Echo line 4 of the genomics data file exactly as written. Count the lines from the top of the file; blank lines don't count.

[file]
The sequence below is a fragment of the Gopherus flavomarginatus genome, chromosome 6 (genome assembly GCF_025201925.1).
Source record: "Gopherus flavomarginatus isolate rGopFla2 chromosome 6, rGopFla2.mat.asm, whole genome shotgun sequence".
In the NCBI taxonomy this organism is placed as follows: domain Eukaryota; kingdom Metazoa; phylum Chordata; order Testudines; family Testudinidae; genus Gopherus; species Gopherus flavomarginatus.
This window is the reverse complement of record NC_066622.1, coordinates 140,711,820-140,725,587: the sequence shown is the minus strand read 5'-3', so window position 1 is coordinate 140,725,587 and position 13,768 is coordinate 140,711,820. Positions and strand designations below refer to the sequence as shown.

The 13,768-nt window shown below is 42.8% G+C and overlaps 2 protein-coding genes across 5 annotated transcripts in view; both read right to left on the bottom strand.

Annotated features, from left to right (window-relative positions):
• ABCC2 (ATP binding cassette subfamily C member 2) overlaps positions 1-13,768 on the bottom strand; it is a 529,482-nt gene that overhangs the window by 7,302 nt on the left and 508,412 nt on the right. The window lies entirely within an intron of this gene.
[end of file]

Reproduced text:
This window is the reverse complement of record NC_066622.1, coordinates 140,711,820-140,725,587: the sequence shown is the minus strand read 5'-3', so window position 1 is coordinate 140,725,587 and position 13,768 is coordinate 140,711,820. Positions and strand designations below refer to the sequence as shown.